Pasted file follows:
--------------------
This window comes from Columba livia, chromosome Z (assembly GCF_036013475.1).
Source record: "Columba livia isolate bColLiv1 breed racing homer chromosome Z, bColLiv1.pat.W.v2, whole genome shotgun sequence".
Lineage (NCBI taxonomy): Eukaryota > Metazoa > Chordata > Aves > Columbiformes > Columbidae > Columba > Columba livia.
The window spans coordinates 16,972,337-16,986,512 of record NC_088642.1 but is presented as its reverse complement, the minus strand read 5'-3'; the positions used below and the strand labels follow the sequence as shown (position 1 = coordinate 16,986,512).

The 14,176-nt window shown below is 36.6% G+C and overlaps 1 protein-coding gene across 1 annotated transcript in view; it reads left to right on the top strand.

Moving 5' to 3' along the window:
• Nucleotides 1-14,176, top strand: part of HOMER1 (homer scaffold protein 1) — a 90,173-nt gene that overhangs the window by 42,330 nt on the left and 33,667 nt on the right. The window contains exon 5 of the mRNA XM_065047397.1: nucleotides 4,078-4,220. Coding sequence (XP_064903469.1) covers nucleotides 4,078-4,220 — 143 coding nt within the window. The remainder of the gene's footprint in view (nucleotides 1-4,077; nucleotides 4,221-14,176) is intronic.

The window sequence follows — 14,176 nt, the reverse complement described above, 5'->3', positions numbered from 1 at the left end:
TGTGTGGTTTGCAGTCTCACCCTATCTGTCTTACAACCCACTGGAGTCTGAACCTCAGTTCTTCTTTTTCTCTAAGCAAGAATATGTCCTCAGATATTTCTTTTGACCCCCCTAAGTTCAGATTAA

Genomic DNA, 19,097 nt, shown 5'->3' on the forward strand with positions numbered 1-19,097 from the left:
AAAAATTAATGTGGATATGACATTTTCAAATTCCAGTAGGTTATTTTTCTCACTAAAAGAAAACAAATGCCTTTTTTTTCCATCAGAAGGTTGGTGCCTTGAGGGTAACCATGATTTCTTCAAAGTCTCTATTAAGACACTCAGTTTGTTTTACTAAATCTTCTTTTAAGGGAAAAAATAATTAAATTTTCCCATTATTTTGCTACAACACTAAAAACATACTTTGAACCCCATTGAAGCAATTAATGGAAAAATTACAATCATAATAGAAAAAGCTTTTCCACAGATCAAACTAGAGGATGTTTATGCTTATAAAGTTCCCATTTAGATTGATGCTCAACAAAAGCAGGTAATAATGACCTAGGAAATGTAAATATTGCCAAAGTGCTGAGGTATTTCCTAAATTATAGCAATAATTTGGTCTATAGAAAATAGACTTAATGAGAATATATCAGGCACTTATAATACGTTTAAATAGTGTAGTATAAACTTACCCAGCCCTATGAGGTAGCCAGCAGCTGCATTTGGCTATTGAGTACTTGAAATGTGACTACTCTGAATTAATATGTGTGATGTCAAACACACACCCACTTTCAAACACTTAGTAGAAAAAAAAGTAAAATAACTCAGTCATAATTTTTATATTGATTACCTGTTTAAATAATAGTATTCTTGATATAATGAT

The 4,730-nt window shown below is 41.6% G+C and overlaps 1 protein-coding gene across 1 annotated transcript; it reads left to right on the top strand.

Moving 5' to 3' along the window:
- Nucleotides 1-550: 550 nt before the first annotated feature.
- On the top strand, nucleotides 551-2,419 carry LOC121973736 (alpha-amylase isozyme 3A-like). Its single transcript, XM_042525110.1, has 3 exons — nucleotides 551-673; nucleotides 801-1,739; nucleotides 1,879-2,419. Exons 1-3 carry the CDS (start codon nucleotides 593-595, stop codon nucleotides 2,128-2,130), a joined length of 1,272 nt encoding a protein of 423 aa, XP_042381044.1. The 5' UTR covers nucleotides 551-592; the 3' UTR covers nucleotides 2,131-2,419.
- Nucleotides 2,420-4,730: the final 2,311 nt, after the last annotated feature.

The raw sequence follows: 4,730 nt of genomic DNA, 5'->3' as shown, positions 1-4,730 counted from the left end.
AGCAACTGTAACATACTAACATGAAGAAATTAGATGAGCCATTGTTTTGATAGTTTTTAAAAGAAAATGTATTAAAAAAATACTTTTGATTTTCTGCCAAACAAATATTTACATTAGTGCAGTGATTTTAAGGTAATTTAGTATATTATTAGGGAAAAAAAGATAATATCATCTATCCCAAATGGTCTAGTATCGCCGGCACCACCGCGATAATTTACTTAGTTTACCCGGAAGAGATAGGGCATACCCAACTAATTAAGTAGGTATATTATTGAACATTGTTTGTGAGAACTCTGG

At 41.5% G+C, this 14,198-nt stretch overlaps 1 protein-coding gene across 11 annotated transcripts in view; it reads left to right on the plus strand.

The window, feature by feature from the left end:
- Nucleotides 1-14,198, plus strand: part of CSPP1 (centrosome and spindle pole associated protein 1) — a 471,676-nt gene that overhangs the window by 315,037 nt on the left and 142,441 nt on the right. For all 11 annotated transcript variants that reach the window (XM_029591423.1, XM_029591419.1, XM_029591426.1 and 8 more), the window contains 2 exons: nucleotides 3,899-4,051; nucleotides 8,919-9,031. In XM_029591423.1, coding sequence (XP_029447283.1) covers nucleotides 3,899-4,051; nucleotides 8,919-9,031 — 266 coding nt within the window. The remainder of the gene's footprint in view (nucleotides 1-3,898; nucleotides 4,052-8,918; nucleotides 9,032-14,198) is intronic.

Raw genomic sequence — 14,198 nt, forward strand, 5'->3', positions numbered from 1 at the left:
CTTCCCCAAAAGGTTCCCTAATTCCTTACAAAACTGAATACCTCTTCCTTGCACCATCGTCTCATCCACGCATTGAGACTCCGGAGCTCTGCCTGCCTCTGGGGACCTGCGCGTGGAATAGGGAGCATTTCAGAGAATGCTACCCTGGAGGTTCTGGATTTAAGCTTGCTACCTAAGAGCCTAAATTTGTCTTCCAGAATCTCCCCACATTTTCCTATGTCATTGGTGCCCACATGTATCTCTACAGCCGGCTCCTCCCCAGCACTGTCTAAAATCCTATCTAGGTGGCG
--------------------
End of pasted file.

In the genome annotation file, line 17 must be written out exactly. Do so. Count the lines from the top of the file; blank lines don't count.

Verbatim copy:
The raw sequence follows: 4,730 nt of genomic DNA, 5'->3' as shown, positions 1-4,730 counted from the left end.